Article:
Orthotists and Prosthetists
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- Orthotists and Prosthetists Advisory Board scheduled to meet January 20
- Inspection Info for Orthotic & Prosthetic Facilities
- Notice of Board Vacancy
- Adoption of new Chapter 100 administrative rules
- Health Professions Transition FAQs
- Repeal of Chapter 140 administrative rules
Inspection Information for Owners and Practitioners-in-Charge of Orthotic and Prosthetic Facilities
Rules reviewed by the Orthotists and Prosthetists Advisory Board and approved by the Texas Commission of Licensing and Regulation require that Orthotic and Prosthetic facilities be inspected once every two years. Inspectors from TDLR’s Field Operations Division will perform unscheduled inspections during your regular business hours beginning in March 2017.
Inspectors will check that your accredited facility is complying with the sanitation, safety, record-keeping and licensing requirements of the law and rules. Inspectors will explain in detail any violations that are noted, what corrective actions to take, and give you a chance to ask questions.
Inspection results fall into one of the following three categories:
- No Corrections Needed – No action required. Your facility is in compliance.
- Corrections Needed – Make corrections within 10 days of the inspection date.
- Violations Sent to Enforcement – Make corrections within 10 days of the inspection date. In addition, a representative of the Enforcement Division may contact you regarding the violations.
Notice of Vacancy on Orthotists and Prosthetists Advisory Board
TDLR announces a vacancy on the Orthotists and Prosthetists Advisory Board (Board) established by Texas Occupations Code, Chapter 605. The purpose of the Orthotists and Prosthetists Advisory Board is to provide advice and recommendations to the Department on technical matters relevant to the administration of this chapter. This announcement is for a public member who uses an orthosis.
The Board consists of seven members appointed by the presiding officer of the Texas Commission of Licensing and Regulation (Commission), with the approval of the Commission. The advisory board consists of the following members:
(1) two licensed orthotists who each have practiced orthotics for the five years preceding the date of appointment;
(2) two licensed prosthetists who each have practiced prosthetics for the five years preceding the date of appointment;
(3) one licensed prosthetist orthotist who has practiced orthotics and prosthetics for the five years preceding the date of appointment;
(4) one member who is a representative of the public who uses an orthosis; and
(5) one member who is a representative of the public who uses a prosthesis.
Members serve staggered six-year terms. The terms of two or three members expire on February 1 of each odd-numbered year.
Interested persons should submit an online application. Applicants can also request an application from the Department by telephone (800) 803-9202 or e-mail email@example.com.
Issued in Austin, Texas on October 19, 2016.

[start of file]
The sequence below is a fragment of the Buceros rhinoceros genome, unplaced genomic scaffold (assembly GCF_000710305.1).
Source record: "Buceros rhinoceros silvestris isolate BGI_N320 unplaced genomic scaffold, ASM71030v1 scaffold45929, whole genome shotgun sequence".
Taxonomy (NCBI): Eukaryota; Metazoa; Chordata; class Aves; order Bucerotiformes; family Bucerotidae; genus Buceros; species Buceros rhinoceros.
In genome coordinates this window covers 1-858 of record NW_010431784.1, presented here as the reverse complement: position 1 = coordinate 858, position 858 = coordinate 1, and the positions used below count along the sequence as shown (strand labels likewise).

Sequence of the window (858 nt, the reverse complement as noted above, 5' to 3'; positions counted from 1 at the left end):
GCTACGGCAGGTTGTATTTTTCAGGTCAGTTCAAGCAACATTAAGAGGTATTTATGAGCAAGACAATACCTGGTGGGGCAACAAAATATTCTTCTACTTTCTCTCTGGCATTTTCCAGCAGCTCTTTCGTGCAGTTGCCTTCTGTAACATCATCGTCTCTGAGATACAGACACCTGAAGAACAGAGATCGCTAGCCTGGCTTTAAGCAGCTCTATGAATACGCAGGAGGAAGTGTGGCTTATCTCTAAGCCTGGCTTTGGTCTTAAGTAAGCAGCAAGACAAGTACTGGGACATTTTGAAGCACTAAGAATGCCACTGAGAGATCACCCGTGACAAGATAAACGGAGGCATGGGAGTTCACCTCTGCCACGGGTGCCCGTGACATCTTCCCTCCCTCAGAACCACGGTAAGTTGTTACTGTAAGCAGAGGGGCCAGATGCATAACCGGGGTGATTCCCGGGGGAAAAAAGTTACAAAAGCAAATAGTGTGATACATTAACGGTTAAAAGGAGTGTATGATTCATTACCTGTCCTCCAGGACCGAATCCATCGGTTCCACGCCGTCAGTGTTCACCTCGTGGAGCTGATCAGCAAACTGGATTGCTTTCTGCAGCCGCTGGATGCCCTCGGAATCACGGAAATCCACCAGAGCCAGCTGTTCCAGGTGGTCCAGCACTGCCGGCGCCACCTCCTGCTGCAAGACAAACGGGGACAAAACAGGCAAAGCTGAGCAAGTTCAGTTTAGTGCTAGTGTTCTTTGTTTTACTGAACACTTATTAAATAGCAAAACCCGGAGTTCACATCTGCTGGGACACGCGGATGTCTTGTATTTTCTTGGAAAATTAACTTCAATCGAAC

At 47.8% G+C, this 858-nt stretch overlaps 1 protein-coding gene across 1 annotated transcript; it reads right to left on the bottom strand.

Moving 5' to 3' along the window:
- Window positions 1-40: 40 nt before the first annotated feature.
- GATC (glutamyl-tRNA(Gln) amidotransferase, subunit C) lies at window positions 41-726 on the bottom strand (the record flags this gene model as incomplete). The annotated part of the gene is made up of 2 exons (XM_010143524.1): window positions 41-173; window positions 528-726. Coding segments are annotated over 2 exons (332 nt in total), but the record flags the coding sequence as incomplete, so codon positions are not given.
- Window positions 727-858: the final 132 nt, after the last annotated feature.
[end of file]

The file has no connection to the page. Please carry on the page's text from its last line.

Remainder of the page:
Texas Department of Licensing and Regulation
The Texas Commission of Licensing and Regulation adopted new rules regarding the General Provisions For Health Related Programs (16 Texas Administrative Code, Chapter 100, §100.1, 100.10, 100.20, 100.30 and 100.40).
Health Professions Transition FAQs
1. When did the transfer happen?
The Texas Department of Licensing and Regulation (TDLR) assumed all activities relating to the Orthotists and Prosthetists program including licenses and renewals, customer service and enforcement on October 3, 2016.
2. Now that the transfer is complete, will I need to get a new license issued by TDLR?
No. The license you have now issued by the Texas Department of State Health Services (DSHS) remains valid until its expiration date. When you renew, you will receive a TDLR license.
3. Have the rules changed?
Yes, TDLR adopted rules for all of the transferred programs. Most of the newly adopted rules are very similar, but some changes have been made. The TDLR health profession rules became effective on October 1, 2016. View the rule changes and links to the TDLR rules
4. What is going to happen with open complaints and cases?
If you filed a complaint with DSHS or had a complaint filed against your license and it was not resolved by the transfer date, TDLR assumed responsibility for the case. You should have already received notification by mail that your complaint was transferred to TDLR.
5. How do I stay informed about changes impacting me?
You have several options to stay connected:
- Email updates Sign up for email updates to receive notices about rules, the law, fees, examination requirements, meetings and more. Email updates are the best way for you to stay informed.
- Meetings TDLR’s advisory board and Commission meetings are available to watch online live or later at your convenience.
- Facebook and Twitter TDLR has a Facebook page and Twitter account dedicated to TDLR Health Professions.
6. Why was my license expiration date extended? Will I have the same expiration date in the future?
To ease the transition, DSHS extended the expiration date by two months for licenses previously set to expire in August, September, and October 2016. For example, if your original expiration date was September 30, your new expiration date is November 30. If your license was extended, you will continue to renew your license in the new expiration month in the future.
7. Will I have to renew on a different schedule?
You will renew on the same schedule unless your license expired in August, September or October 2016. Licenses expiring in those months were extended for two months to ease the transition from DSHS to TDLR. If your license was extended, you will now renew in your new expiration month for future renewals. Your license expiration date will not return to your original expiration month.
8. Why were licensing programs transferred from DSHS to TDLR?
The transfer is the result of a change to Texas law. In 2015, the Texas Legislature passed Senate Bill 202, which transferred several licensing programs from the DSHS to TDLR.
Repeal of Chapter 140 administrative rules
The Texas Department of Licensing and Regulation (Department) proposes the repeal of current rules at 16 Texas Administrative Code (TAC), Chapter 140, §140.1 - 140.31, regarding the Orthotics and Prosthetics program.
The Texas Legislature enacted Senate Bill 202 (S.B. 202), 84th Legislature, Regular Session (2015), which in part, transferred 13 occupational licensing programs in two phases from the Department of State Health Services (DSHS) to the Texas Commission of Licensing and Regulation (Commission) and the Department. Under Phase 1, the following seven programs were transferred from DSHS to the Commission and the Department: (1) Midwives, Texas Occupations Code, Chapter 203; (2) Speech-Language Pathologists and Audiologists, Chapter 401; (3) Hearing Instrument Fitters and Dispensers, Chapter 402; (4) Licensed Dyslexia Practitioners and Licensed Dyslexia Therapists, Chapter 403; (5) Athletic Trainers, Chapter 451; (6) Orthotists and Prosthetists, Chapter 605; and (7) Dietitians, Chapter 701. The statutory amendments transferring regulation of these seven Phase 1 programs from DSHS to the Commission and the Department took effect on September 1, 2015.